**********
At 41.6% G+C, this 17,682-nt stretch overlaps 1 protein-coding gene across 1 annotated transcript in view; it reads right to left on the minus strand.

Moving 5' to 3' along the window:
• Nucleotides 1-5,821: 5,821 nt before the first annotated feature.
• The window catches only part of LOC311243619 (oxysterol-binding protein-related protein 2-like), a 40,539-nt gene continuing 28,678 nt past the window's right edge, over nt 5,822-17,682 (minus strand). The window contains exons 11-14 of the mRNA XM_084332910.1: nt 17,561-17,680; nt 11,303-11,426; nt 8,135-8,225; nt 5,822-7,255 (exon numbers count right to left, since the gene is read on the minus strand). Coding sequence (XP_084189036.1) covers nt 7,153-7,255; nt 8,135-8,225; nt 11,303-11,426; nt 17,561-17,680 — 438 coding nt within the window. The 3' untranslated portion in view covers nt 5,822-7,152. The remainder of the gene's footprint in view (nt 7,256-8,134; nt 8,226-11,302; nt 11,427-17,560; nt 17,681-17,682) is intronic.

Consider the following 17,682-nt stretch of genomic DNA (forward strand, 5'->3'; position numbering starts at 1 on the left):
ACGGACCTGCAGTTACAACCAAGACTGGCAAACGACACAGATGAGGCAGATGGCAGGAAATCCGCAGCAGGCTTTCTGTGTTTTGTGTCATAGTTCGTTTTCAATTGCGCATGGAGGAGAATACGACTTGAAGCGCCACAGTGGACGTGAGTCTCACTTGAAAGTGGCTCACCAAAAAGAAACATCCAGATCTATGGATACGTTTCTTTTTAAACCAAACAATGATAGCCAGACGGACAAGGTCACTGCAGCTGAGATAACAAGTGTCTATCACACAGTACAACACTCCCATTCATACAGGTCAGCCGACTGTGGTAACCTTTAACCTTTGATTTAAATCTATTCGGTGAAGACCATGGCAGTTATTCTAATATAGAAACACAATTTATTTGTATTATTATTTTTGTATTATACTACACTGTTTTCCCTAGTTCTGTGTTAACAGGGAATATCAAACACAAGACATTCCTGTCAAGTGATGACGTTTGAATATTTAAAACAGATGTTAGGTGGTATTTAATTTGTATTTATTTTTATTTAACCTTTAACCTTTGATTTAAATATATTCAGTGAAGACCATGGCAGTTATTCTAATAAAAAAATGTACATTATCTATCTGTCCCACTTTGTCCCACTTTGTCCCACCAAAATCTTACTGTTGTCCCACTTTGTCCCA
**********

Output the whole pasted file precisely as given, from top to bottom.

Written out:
At 41.6% G+C, this 17,682-nt stretch overlaps 1 protein-coding gene across 1 annotated transcript in view; it reads right to left on the minus strand.

Moving 5' to 3' along the window:
• Nucleotides 1-5,821: 5,821 nt before the first annotated feature.
• The window catches only part of LOC311243619 (oxysterol-binding protein-related protein 2-like), a 40,539-nt gene continuing 28,678 nt past the window's right edge, over nt 5,822-17,682 (minus strand). The window contains exons 11-14 of the mRNA XM_084332910.1: nt 17,561-17,680; nt 11,303-11,426; nt 8,135-8,225; nt 5,822-7,255 (exon numbers count right to left, since the gene is read on the minus strand). Coding sequence (XP_084189036.1) covers nt 7,153-7,255; nt 8,135-8,225; nt 11,303-11,426; nt 17,561-17,680 — 438 coding nt within the window. The 3' untranslated portion in view covers nt 5,822-7,152. The remainder of the gene's footprint in view (nt 7,256-8,134; nt 8,226-11,302; nt 11,427-17,560; nt 17,681-17,682) is intronic.

Consider the following 17,682-nt stretch of genomic DNA (forward strand, 5'->3'; position numbering starts at 1 on the left):
ACGGACCTGCAGTTACAACCAAGACTGGCAAACGACACAGATGAGGCAGATGGCAGGAAATCCGCAGCAGGCTTTCTGTGTTTTGTGTCATAGTTCGTTTTCAATTGCGCATGGAGGAGAATACGACTTGAAGCGCCACAGTGGACGTGAGTCTCACTTGAAAGTGGCTCACCAAAAAGAAACATCCAGATCTATGGATACGTTTCTTTTTAAACCAAACAATGATAGCCAGACGGACAAGGTCACTGCAGCTGAGATAACAAGTGTCTATCACACAGTACAACACTCCCATTCATACAGGTCAGCCGACTGTGGTAACCTTTAACCTTTGATTTAAATCTATTCGGTGAAGACCATGGCAGTTATTCTAATATAGAAACACAATTTATTTGTATTATTATTTTTGTATTATACTACACTGTTTTCCCTAGTTCTGTGTTAACAGGGAATATCAAACACAAGACATTCCTGTCAAGTGATGACGTTTGAATATTTAAAACAGATGTTAGGTGGTATTTAATTTGTATTTATTTTTATTTAACCTTTAACCTTTGATTTAAATATATTCAGTGAAGACCATGGCAGTTATTCTAATAAAAAAATGTACATTATCTATCTGTCCCACTTTGTCCCACTTTGTCCCACCAAAATCTTACTGTTGTCCCACTTTGTCCCA